5) Comforting - there is something relieving about being around a Trust personality. Due to extreme reliability, they evoke a feeling of freedom and release from dwelling on the negative in others.

One author who came to mind with a high Trust factor is James Patterson. The man produces at least 2-3 books a month, although he is most well-known for his Alex Cross series. When someone picks up a James Patterson novel, he or she knows exactly what they are going to get, and it's delivered with pizazz and electricity, which is exactly what he or she is looking for. 

He's predictable with his production of great thrillers, he's definitely a known quantity, as you're more likely to pick up a book by him or Lee Child or John Grisham rather than an unknown. In fact, if you're a true fan, you've already pre-ordered the next book in the series. He's familiar, comforting (though not with his actual subject matter!), and dependable.

Let's Analyze

This one should be the easiest yet. Who else out there can offer up a name of an author you can absolutely hands-down trust to produce consistent results every time you spend your hard-earned money on their newest release?

Monday, November 19, 2012

Should You Feel Guilty for Skimming?

Multicolored Stacked Books by Stuart Miles
With the Thanksgiving holidays around the corner, we probably all have a pile of books to be read (or, if you're like me, a long list in various e-reader apps on my iPad). We've all had the misfortune of picking up a book we thought would be a winner only to discover it's a dud.

I've dealt with three types of readers thus far in this scenario:

1) Tossers: those who toss the book out on it's ear with the attitude of "life's too short to deal with bad prose, poor grammar, fill-in-your-literary-vice-here."

2) Skeptics: those who cautiously read on, hoping that something in the book will redeem their decision to have wasted the earlier amount of time reading it.

3) Dogmatics: those who finish the book no matter what, perhaps silently cursing their inability to toss it or having "wasted" their money (hopefully the book was a freebie on Amazon and then this won't be the case).

I'm not writing this post to cast my vote for any one camp. Sorry to disappoint.

But I do want to offer an alternative to nail biting decisions.

In some ways, I'm proposing the literary equivalent to taking a book on a first date. Mortimer J. Adler wrote a book called How to Read a Book in which he identified four levels of reading that build upon one another:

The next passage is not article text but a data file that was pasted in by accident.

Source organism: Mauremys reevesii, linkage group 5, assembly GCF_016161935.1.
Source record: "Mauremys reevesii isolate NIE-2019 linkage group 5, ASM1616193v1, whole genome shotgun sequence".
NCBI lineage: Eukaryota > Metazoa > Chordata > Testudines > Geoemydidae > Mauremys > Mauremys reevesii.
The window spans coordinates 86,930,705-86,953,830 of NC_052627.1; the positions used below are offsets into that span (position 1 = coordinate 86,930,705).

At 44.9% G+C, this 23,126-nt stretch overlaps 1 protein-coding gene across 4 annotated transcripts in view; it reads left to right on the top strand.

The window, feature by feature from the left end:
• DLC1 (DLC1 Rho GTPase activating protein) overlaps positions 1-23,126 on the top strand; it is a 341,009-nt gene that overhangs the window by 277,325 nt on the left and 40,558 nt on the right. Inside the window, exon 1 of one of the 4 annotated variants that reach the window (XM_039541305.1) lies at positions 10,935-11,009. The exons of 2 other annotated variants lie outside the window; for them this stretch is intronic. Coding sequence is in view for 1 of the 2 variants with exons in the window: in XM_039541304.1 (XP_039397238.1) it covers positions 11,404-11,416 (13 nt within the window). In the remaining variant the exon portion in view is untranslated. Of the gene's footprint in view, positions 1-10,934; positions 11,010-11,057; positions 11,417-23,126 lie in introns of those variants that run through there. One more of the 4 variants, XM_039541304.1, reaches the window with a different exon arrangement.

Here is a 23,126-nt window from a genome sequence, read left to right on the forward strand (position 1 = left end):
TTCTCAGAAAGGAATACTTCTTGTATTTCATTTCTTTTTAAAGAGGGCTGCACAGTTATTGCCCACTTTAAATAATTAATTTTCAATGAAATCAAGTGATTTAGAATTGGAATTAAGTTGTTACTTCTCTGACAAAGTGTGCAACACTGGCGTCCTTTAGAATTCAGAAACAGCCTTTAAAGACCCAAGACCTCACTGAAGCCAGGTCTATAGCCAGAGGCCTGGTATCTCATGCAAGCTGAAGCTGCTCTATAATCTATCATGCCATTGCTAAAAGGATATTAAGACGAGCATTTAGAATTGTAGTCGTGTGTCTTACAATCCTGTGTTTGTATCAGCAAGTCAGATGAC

• Elementary
  • Inspectional
  • Analytical
  • Syntopical
Elementary reading is remedial literacy. The basics, if you will. You find the book attractive, the cover interesting, the premise engaging.

Inspectional reading encompasses a quick, yet meaningful, advance review to order to evaluate the pros and cons of whether you should go steady with this book. There are two ways to do this, according to Adler:

1) Skimming. This is like taking a book out for a drink (instead of a longer dinner). You read the back cover blurb, glance at chapter titles, selectively dip in and out of content, and skip around a bit.

The KEY is that this is a time-limited activity.

And here is where my metaphor falls apart slightly. Drinks with a first date can last anywhere from an hour to an entire evening. But with a book, you want to take no more than about five minutes to make the decision about whether to go on to the next level of reading commitment. 

If your gut tells you that this book is unworthy of additional time or effort, CUT YOUR LOSSES AT THIS POINT. You're only out a few minutes of your time and can pick up the next book on your TBR pile guilt-free. You haven't led the book on or made it think you were more interested than you are.

If, however, you are still interested, it's time to go dancing with your book.

2) Superficial. Doesn't sound much better than skimming, but this is reading at it's purest level of enjoyment. You're not pondering why a character did what, you're not losing sleep over something you didn't get. You're just reading for entertainment, just like going dancing with a date. You're actively engaged, but still on a surface level.

Unless a book truly resonates, with a spark that makes you crave to reread, there's no need to go further into Adler's third and fourth levels of Analytical and Syntopical reading. And if you're interested in those levels, buy Adler's book, as the post stops here.

Enjoy your Thanksgiving reading hours....and remain guilt-free due to very intentional skimming.

Let's Analyze

Do you skim? When do you know you've skimmed enough to keep reading or toss it?

Friday, November 16, 2012

Friday Free Association Chain

The word is....


(which we are in...)